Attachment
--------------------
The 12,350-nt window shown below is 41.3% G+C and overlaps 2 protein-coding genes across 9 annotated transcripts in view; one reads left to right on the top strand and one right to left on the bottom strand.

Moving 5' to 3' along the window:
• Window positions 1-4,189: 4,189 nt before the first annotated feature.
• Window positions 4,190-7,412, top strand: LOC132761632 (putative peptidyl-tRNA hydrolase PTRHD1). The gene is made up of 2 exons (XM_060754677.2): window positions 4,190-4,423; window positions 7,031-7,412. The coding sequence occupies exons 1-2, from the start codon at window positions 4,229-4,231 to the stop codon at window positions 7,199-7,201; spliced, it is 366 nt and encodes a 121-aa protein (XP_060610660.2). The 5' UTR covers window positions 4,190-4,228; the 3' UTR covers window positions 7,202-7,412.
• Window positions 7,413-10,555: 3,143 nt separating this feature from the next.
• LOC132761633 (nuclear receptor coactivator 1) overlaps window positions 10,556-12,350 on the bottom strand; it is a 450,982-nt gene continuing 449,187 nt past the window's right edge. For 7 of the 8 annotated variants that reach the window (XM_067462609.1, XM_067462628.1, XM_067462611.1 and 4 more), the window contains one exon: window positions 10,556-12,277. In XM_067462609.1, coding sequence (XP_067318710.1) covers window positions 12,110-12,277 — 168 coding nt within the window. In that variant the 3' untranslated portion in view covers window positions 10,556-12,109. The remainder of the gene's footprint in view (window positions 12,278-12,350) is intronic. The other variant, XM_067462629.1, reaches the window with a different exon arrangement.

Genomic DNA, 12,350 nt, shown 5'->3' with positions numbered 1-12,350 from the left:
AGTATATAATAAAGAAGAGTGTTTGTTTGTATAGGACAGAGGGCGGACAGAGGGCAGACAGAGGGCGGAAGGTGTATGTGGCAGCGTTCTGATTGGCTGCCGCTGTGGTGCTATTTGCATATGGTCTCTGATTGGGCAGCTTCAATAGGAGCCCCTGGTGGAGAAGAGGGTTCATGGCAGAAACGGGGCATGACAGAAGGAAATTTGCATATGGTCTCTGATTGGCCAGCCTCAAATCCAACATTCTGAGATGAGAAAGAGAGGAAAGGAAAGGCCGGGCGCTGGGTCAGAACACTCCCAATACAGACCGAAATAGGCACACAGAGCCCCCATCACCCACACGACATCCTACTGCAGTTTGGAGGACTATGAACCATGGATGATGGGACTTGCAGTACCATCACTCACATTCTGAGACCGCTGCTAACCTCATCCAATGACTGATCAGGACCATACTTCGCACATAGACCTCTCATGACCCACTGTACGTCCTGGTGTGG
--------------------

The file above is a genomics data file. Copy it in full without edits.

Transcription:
The 12,350-nt window shown below is 41.3% G+C and overlaps 2 protein-coding genes across 9 annotated transcripts in view; one reads left to right on the top strand and one right to left on the bottom strand.

Moving 5' to 3' along the window:
• Window positions 1-4,189: 4,189 nt before the first annotated feature.
• Window positions 4,190-7,412, top strand: LOC132761632 (putative peptidyl-tRNA hydrolase PTRHD1). The gene is made up of 2 exons (XM_060754677.2): window positions 4,190-4,423; window positions 7,031-7,412. The coding sequence occupies exons 1-2, from the start codon at window positions 4,229-4,231 to the stop codon at window positions 7,199-7,201; spliced, it is 366 nt and encodes a 121-aa protein (XP_060610660.2). The 5' UTR covers window positions 4,190-4,228; the 3' UTR covers window positions 7,202-7,412.
• Window positions 7,413-10,555: 3,143 nt separating this feature from the next.
• LOC132761633 (nuclear receptor coactivator 1) overlaps window positions 10,556-12,350 on the bottom strand; it is a 450,982-nt gene continuing 449,187 nt past the window's right edge. For 7 of the 8 annotated variants that reach the window (XM_067462609.1, XM_067462628.1, XM_067462611.1 and 4 more), the window contains one exon: window positions 10,556-12,277. In XM_067462609.1, coding sequence (XP_067318710.1) covers window positions 12,110-12,277 — 168 coding nt within the window. In that variant the 3' untranslated portion in view covers window positions 10,556-12,109. The remainder of the gene's footprint in view (window positions 12,278-12,350) is intronic. The other variant, XM_067462629.1, reaches the window with a different exon arrangement.

Genomic DNA, 12,350 nt, shown 5'->3' with positions numbered 1-12,350 from the left:
AGTATATAATAAAGAAGAGTGTTTGTTTGTATAGGACAGAGGGCGGACAGAGGGCAGACAGAGGGCGGAAGGTGTATGTGGCAGCGTTCTGATTGGCTGCCGCTGTGGTGCTATTTGCATATGGTCTCTGATTGGGCAGCTTCAATAGGAGCCCCTGGTGGAGAAGAGGGTTCATGGCAGAAACGGGGCATGACAGAAGGAAATTTGCATATGGTCTCTGATTGGCCAGCCTCAAATCCAACATTCTGAGATGAGAAAGAGAGGAAAGGAAAGGCCGGGCGCTGGGTCAGAACACTCCCAATACAGACCGAAATAGGCACACAGAGCCCCCATCACCCACACGACATCCTACTGCAGTTTGGAGGACTATGAACCATGGATGATGGGACTTGCAGTACCATCACTCACATTCTGAGACCGCTGCTAACCTCATCCAATGACTGATCAGGACCATACTTCGCACATAGACCTCTCATGACCCACTGTACGTCCTGGTGTGG